The film industry is running out of physical formats and soon all media will be digital. A series of 1s and 0s that by its very nature is intended to be copied. Piracy is inevitable. DRM (digital rights management) has only frustrated consumers, often making it difficult for them to enjoy the media they have purchased on the device of their choosing and in some cases leaving piracy as the only viable option. BitTorrent is the method of choice when it comes to file sharing. It scales effectively and when files are seeded properly can provide decent download speeds. But can the networks that fuel piracy also provide legitimate business models to filmmakers? Some British filmmakers seem to think so.

When the time came for Jamie King and the Noble League of Peers to release their film entitled Steal This Film, a documentary about copyright and intellectual property, they took it directly to where their audience lives. Through a promotional deal with a number of the top torrent tracker sites, King and company were able to secure various placements such as logo swaps and banners encouraging people to download the film for free. At the conclusion to the film there was a simple call to action that encouraged viewers to make a donation to help support the filmmakers’ next project. To date Steal This Film has received more than $30,000 in donations and in the process has been downloaded over six million times.

King believes that in the future it could be possible to have .5 percent of viewers donating if the filmmaker adds the right incentives. In fact, he believes this so strongly he’s decided to create a legitimate business model around it. This spring King is launching a new service entitled VODO (volunteer donation) that provides an easy way to assign and track donations made to a film’s torrent file. The other side of the model is DISCO (distribution coalition), which will place participating films in front of upwards of 50 million people monthly. Current partners in DISCO are an impressive list of the largest torrent trackers in the world: the Pirate Bay, Mininova, isoHunt and others.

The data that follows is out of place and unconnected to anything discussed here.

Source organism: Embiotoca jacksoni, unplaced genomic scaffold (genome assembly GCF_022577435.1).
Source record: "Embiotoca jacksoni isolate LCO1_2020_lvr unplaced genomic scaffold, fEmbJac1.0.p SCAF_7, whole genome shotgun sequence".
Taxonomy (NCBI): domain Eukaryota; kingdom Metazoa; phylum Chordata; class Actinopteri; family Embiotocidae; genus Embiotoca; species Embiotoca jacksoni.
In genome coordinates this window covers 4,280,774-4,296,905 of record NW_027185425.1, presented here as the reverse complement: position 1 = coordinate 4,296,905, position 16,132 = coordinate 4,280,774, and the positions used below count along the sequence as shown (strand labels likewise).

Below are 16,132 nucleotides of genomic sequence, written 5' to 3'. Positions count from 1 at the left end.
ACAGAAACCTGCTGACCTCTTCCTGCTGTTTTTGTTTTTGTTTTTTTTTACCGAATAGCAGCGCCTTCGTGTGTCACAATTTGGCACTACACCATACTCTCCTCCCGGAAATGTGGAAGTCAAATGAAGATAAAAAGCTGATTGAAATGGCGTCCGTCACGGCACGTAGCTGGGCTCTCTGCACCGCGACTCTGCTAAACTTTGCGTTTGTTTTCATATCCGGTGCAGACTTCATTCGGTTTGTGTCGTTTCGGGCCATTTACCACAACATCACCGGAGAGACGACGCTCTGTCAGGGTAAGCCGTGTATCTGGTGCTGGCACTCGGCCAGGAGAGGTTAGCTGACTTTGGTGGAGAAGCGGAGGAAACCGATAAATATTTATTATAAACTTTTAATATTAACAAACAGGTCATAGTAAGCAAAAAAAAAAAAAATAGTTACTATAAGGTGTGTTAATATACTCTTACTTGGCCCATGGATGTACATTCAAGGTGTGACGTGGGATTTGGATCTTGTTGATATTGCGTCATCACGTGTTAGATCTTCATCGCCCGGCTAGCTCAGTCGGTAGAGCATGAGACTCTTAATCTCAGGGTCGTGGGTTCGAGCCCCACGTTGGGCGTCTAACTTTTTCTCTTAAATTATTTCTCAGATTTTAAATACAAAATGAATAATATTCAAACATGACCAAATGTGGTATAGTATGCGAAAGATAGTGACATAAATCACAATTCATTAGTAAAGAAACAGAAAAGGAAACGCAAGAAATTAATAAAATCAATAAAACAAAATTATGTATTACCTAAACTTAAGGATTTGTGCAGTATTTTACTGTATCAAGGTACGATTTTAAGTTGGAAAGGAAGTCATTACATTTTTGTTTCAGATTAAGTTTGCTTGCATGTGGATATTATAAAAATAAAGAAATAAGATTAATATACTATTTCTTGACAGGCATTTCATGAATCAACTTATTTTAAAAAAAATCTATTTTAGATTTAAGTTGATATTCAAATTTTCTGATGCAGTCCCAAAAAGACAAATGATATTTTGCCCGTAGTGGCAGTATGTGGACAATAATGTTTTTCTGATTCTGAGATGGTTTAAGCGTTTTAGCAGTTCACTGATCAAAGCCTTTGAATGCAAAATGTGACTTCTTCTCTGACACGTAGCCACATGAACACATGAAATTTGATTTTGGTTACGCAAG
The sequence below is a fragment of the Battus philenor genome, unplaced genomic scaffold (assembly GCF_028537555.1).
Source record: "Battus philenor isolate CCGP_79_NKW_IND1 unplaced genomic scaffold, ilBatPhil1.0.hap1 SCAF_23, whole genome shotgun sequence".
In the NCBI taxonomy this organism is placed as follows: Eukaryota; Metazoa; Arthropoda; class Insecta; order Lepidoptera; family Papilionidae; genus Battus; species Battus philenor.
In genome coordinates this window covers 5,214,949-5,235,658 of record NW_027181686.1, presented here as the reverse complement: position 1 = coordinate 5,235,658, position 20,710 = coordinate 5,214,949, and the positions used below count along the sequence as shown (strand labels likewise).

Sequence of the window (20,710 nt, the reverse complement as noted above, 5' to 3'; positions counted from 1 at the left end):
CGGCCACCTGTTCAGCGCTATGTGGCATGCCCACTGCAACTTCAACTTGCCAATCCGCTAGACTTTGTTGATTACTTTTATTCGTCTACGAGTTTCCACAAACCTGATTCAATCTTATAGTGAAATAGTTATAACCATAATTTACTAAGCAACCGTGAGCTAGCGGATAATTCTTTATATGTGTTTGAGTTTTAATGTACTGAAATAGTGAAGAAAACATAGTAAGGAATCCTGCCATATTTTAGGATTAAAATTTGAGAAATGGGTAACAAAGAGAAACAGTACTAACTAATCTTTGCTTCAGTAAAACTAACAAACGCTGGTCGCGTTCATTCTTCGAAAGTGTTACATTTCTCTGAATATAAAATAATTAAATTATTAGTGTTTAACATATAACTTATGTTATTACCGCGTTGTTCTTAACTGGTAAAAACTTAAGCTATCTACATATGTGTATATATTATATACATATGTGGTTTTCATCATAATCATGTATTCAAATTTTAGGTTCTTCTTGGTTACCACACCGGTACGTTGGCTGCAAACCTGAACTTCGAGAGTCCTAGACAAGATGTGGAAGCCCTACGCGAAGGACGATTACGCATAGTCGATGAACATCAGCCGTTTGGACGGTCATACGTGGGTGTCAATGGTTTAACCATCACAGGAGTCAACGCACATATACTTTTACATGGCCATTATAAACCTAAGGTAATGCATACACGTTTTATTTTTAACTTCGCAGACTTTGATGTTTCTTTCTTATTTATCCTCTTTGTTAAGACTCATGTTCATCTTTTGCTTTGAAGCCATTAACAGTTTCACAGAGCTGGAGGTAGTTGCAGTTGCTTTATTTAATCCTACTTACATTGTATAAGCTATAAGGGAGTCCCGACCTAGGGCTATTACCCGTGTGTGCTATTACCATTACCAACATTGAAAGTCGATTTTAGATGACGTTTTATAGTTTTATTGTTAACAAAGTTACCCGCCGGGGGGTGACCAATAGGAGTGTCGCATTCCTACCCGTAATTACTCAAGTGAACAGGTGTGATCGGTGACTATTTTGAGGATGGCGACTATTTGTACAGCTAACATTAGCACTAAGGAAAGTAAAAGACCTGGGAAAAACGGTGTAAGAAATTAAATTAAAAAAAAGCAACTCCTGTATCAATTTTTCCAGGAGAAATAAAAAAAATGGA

When asked how his model will fare due to the fact that numerous tracker sites are under legal attack (the Pirate Bay was tried in Sweden and is awaiting a verdict in their case and Mininova goes to trial in May), King is quick to point out that as soon as one torrent site disappears another rises from its ashes. But for King it is not about any one outlet or file sharing protocol — his real goal is to create a legitimate model that is piracy-agnostic while providing opportunities for those seeking to monetize their films. At its core the model is really quite simple in the sense that it is centered on aggregating audiences and content. There are many sites and blogs that have large audiences, and under King’s model all of them could use elements of VODO and/or join DISCO.

Of course donations are only one revenue model for a filmmaker, and some may argue against its efficacy. But King believes that audiences want to have a connection with those who make the work and are willing to support the things they are passionate about. VODO and DISCO are the first step in what King hopes will become a sustaining model for those who create content.

As Danny drops me off back at my car, I ask if he is going to buy a copy of the magazine when it comes out even though at some point it could be free online. His answer: “Hell yeah!”